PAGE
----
Social interactions between pigs can originate from heritable traits and are then referred to as indirect genetic effects (IGE), meaning that a pig can influence the trait value of a pen mate genetically. The aim of this thesis was to investigate the contribution of IGE to breeding goal traits in pig breeding programs. This was investigated by incorporating IGE in mixed models containing random effects, or by using genomic information to detect associations between the phenotype and the direct and indirect genetic effects of the focal pig and its group mates.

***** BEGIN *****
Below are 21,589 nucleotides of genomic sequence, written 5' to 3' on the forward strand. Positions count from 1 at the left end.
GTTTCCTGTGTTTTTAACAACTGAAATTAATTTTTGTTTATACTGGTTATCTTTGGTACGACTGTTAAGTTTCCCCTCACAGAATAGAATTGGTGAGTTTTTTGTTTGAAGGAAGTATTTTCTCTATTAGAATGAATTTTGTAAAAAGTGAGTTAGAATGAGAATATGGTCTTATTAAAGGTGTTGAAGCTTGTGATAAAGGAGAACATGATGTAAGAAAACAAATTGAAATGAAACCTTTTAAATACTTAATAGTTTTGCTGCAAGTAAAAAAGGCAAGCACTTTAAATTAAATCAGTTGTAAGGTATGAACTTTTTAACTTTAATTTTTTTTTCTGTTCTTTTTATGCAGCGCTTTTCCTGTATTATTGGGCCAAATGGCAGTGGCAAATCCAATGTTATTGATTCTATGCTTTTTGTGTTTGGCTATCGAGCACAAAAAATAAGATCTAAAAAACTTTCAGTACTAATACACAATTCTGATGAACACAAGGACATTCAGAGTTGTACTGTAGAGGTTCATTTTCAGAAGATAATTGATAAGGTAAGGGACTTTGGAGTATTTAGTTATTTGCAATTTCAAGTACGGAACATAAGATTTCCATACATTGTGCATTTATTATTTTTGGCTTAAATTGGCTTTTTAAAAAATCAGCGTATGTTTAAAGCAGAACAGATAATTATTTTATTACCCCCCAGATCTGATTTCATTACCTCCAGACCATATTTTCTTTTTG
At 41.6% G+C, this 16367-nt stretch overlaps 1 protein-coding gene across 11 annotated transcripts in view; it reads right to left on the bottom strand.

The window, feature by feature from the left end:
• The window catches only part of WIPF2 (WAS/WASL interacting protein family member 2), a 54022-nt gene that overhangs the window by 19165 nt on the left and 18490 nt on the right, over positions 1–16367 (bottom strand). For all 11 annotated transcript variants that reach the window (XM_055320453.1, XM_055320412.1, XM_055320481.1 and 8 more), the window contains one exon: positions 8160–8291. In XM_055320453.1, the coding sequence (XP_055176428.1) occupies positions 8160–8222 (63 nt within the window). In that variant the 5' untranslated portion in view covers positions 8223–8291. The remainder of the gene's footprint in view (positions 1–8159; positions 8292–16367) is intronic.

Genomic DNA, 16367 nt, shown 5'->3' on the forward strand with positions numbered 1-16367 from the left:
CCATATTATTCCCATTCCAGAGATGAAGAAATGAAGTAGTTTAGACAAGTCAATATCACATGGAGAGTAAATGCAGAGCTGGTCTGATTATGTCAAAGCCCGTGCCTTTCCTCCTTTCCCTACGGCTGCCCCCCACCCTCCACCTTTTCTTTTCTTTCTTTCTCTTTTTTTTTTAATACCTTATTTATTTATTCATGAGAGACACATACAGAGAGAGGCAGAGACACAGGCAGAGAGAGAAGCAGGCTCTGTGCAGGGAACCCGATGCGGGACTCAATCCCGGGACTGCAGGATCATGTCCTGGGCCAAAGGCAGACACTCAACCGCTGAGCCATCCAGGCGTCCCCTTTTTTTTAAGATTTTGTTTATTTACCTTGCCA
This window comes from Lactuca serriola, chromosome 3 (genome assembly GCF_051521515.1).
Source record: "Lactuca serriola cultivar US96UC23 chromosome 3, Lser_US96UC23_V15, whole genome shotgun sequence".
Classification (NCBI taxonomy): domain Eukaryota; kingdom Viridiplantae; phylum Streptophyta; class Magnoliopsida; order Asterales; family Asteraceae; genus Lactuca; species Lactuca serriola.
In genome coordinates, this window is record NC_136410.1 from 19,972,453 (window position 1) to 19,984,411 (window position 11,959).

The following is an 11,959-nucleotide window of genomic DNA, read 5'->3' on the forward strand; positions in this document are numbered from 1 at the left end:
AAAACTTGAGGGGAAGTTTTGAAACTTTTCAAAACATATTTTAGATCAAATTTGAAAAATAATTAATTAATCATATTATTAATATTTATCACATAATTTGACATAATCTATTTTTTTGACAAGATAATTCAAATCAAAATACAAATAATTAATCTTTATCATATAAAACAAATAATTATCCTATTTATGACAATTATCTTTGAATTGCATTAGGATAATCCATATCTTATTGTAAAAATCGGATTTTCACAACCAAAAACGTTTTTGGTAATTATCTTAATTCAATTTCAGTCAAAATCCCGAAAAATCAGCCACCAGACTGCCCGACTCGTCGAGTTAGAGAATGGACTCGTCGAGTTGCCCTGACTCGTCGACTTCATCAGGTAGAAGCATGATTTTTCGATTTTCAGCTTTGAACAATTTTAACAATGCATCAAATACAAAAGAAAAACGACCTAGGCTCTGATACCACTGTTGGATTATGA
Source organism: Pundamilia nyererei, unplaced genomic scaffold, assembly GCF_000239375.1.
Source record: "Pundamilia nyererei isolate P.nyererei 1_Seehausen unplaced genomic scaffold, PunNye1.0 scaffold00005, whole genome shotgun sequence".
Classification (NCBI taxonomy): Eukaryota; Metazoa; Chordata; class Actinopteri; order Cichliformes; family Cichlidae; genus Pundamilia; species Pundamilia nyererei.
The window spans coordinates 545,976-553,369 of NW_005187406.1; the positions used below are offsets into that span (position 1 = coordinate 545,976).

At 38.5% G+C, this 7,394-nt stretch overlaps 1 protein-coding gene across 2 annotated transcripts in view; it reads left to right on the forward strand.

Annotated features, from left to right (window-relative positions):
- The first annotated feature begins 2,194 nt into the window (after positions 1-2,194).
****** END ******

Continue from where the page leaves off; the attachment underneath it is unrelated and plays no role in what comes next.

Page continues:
A region on chromosome 6 was significantly associated with the direct effect on androstenone. Several candidate genes were identified which are involved in the synthesis and metabolism of androgens. SNPs on chromosome 9 and 14 were significantly associated with the indirect effect on androstenone, but no clear candidate genes could be identified. Besides associations between phenotype and genotype, also a methodology to model SNPs for indirect genetic effects was presented.Also a validation study was performed to quantify the added value of IGE for growth in pigs. No significant improvement was observed in ability to predict observed phenotypes between a classical animal model and a model including IGE. The structure and size of the dataset for a large part influenced the outcome of the validation. Therefore we cannot confirm or reject the added value of IGE.